Figure 4b shows the annual mean wind field, at the 0.811 σ-level, superimposed on the accumulation distribution. It can be seen that the main coastal high-accumulation areas tend to be associated with regions of strong inflow. Similarly the lower-accumulation areas tend to be associated with mean wind outflow. This becomes more apparent when examining the winds at different levels, with inflow more related to the circulation of the lower troposphere and outflow more related to the near-surface katabatic flow. Although this applies in the mean, the highly dynamic nature of the circulation, with low-pressure centres moving continually around the coast, results in highly variable net inflow and outflow at all levels and locations.

5.2 Annual cycle of net accumulation

The variation in net accumulation through the annual cycle is very important because it provides a means of checking the ability of models to reproduce observations over a wide range of temperature, dynamics and circulation, etc. The results for the annual cycle from the moisture convergence of the analyses are shown in Figure 5 for different elevation regions. The total accumulation is dominated by the coastal region below 1500 m, where there is a strong winter peak. For inland regions there is relatively little systematic variation during the year. A similar result was obtained from the U.S. NMC analyses by Yamazaki (1992). There is also relatively high variability from year to year, and frequently the highest accumulation occurs around the equinoxes.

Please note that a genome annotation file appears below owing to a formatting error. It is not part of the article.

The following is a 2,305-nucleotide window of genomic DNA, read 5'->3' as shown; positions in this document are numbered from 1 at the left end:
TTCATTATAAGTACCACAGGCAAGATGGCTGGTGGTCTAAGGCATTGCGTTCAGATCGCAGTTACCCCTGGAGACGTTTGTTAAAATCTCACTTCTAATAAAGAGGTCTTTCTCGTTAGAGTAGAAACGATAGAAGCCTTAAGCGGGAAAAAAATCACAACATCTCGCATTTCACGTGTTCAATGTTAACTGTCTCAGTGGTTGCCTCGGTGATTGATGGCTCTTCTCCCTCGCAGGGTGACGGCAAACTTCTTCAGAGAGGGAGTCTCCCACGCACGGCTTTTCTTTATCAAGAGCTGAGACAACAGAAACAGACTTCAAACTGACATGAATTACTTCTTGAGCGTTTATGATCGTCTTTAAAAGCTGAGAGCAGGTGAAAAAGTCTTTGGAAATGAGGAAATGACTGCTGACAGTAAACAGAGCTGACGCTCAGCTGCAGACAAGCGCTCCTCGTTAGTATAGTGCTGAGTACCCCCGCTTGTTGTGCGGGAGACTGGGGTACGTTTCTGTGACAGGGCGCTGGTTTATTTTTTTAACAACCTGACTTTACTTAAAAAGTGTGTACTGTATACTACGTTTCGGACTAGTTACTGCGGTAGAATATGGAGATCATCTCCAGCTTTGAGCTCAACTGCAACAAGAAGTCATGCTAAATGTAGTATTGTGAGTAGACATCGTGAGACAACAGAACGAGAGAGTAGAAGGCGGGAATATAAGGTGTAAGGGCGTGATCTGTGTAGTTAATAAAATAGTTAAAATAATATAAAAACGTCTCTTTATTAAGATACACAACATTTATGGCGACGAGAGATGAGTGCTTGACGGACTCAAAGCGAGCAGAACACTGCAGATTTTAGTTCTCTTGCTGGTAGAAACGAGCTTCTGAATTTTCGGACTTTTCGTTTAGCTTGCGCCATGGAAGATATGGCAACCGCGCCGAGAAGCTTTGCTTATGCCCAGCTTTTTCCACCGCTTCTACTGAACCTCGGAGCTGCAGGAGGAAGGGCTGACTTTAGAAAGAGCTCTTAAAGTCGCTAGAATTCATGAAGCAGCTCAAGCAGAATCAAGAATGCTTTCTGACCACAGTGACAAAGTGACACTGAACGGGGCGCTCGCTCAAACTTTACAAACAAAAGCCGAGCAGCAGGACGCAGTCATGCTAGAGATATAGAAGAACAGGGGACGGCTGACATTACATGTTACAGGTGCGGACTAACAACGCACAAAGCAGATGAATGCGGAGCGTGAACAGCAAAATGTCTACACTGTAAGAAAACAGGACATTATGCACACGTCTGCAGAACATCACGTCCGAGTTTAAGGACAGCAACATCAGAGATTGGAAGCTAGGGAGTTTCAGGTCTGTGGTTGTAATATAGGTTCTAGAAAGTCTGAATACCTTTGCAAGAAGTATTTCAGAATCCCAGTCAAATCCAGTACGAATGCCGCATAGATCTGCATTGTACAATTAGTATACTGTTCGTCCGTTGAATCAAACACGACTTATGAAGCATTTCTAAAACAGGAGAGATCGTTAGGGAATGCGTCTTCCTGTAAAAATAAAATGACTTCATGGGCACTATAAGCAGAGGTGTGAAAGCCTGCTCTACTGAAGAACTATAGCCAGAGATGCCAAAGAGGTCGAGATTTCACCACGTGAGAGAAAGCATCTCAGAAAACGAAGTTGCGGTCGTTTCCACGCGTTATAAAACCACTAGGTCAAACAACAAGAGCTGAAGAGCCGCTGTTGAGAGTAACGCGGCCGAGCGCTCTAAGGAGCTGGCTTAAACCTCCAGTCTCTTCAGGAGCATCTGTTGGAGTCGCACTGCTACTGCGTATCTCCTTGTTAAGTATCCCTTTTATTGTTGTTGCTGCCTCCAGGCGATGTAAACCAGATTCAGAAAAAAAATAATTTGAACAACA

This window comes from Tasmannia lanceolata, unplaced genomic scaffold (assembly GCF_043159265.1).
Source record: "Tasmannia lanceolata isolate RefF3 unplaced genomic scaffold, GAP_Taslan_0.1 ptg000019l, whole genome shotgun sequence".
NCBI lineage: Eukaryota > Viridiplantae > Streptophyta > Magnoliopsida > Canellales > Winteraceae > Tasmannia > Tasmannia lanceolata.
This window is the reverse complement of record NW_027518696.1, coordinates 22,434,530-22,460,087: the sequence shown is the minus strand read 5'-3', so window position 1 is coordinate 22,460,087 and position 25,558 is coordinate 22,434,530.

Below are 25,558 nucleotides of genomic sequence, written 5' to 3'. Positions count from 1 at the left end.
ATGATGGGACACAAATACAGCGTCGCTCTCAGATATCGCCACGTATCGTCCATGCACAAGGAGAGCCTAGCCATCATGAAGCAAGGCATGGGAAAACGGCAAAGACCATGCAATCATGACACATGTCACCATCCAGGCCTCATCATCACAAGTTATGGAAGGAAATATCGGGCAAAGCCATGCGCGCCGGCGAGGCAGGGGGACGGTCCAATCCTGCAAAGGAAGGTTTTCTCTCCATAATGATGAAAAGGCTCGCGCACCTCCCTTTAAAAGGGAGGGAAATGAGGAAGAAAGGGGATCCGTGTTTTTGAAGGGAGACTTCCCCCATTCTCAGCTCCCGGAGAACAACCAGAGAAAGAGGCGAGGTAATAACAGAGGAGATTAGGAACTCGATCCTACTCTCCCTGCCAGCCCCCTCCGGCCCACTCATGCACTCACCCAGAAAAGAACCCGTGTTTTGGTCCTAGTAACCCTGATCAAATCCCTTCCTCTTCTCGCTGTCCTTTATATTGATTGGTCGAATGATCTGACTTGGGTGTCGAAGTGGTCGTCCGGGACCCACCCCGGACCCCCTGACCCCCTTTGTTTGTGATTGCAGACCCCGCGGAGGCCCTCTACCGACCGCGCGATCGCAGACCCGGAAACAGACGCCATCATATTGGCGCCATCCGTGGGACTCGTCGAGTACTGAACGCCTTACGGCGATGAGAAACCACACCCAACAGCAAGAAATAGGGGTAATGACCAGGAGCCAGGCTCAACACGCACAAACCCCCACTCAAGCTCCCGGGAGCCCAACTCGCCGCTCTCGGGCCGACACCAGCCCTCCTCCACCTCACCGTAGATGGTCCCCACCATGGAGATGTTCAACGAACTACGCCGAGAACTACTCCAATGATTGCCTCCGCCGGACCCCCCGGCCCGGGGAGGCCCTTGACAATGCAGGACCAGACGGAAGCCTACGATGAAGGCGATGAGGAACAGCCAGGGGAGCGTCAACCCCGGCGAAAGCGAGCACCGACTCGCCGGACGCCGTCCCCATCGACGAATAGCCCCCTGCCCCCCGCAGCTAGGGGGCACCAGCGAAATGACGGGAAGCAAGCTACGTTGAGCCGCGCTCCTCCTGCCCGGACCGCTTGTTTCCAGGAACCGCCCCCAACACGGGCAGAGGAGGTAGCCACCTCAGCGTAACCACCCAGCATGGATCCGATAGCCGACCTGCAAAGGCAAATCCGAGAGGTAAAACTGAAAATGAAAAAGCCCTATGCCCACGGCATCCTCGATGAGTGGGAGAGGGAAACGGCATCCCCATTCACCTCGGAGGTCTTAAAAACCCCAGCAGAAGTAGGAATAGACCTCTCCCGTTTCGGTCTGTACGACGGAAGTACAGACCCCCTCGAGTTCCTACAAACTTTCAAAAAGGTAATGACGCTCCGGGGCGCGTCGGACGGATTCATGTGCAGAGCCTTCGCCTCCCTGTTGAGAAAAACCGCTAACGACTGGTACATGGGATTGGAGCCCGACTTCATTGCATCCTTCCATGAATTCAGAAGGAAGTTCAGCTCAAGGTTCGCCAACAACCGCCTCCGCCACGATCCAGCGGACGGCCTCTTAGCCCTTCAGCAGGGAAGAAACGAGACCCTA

Fig. 5. The annual variation in net accumulation rate, as derived from the moisture convergence in the GASP analyses, shown for the whole of Antarctica and for the regions above 1500 and 2500 m. In contrast to the column moisture the coastal accumulation rate tends to be larger in winter than in summer.

Direct observational data for the annual cycle of net accumulation from glaciological measurements are still rather poor. The data available provide general support for the above results. Rusin (1961) provides a summary of IGY observations which indicate higher winter accumulation near the coast and relatively uniform accumulation, or more in summer, inland. Black and Budd (1964) show that a Strong annual cycle of accumulation occurs in the coastal region of Wilkes Land, with winter build-up and summer deflation. Further inland the amplitude of the annual cycle decreased to give a relatively uniform accumulation rate. An important consequence of these results is that the total net accumulation varies during the year in an opposite way to the total column moisture. This implies that views relating net accumulation changes directly to time changes of temperature are simplistic without adequate consideration also of changes in the dynamics. Similar limitations apply to the more comprehensive diagnostic relations derived for accumulation, such as those given by Giovinetto and others (1990).